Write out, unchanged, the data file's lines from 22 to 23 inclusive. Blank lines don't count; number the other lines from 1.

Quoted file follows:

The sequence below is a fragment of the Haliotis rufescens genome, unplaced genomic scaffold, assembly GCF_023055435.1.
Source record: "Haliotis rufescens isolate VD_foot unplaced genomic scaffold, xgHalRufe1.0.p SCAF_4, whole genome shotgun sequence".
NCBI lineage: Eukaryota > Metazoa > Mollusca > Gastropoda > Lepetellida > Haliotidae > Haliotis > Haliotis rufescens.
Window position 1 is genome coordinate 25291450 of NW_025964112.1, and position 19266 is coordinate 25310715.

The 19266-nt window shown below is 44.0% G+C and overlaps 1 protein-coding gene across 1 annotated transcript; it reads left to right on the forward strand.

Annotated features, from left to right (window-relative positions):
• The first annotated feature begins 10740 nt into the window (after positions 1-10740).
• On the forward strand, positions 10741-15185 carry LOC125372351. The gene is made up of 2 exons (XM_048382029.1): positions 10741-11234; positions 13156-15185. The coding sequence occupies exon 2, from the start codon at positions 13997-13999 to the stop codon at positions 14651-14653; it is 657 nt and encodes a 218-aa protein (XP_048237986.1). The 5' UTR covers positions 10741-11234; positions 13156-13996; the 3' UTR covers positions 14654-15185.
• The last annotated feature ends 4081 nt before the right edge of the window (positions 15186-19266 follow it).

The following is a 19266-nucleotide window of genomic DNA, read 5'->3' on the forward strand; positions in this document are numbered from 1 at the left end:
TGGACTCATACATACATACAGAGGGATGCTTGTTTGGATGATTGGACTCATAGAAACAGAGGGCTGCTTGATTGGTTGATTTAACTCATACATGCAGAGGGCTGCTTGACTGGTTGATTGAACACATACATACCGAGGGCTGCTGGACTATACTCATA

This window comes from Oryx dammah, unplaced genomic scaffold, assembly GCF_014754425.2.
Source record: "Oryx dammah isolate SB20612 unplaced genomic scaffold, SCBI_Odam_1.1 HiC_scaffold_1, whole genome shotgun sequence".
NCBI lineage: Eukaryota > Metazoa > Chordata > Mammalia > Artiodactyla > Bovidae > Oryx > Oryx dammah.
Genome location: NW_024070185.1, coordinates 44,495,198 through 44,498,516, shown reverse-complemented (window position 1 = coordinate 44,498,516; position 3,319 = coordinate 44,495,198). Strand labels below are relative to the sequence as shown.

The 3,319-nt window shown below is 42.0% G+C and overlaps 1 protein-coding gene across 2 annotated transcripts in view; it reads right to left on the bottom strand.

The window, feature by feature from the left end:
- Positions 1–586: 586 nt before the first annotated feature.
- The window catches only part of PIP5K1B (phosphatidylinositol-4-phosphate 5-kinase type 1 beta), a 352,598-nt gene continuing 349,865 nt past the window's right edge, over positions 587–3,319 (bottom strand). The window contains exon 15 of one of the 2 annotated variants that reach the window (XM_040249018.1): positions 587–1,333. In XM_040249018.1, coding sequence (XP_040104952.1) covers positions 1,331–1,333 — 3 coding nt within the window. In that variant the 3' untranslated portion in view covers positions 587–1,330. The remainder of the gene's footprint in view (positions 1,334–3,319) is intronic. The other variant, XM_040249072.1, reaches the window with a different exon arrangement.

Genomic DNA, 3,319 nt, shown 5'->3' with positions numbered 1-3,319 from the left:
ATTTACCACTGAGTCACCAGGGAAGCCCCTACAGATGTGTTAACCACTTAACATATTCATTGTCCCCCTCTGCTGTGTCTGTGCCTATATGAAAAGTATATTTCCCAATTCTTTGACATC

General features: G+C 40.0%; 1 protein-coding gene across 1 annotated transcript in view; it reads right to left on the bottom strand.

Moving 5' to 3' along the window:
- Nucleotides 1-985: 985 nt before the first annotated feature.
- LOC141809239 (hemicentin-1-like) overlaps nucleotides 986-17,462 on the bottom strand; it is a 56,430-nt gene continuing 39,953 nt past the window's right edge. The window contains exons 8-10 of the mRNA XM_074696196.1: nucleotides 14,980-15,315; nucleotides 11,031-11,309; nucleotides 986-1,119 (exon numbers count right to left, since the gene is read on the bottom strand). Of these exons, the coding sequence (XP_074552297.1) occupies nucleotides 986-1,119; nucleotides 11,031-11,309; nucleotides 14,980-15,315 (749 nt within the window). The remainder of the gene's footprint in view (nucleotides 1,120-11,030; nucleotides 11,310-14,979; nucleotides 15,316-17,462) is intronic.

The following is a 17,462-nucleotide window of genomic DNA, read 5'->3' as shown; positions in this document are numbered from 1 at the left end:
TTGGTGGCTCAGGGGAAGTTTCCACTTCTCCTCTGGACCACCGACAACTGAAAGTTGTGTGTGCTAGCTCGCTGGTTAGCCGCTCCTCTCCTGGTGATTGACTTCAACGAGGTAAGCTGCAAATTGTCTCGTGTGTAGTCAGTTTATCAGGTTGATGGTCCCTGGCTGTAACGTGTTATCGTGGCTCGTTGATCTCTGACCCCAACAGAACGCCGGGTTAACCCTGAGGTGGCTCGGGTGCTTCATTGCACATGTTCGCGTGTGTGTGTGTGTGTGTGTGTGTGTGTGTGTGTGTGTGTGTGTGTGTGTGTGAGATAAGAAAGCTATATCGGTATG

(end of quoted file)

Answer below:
General features: G+C 40.0%; 1 protein-coding gene across 1 annotated transcript in view; it reads right to left on the bottom strand.

Moving 5' to 3' along the window: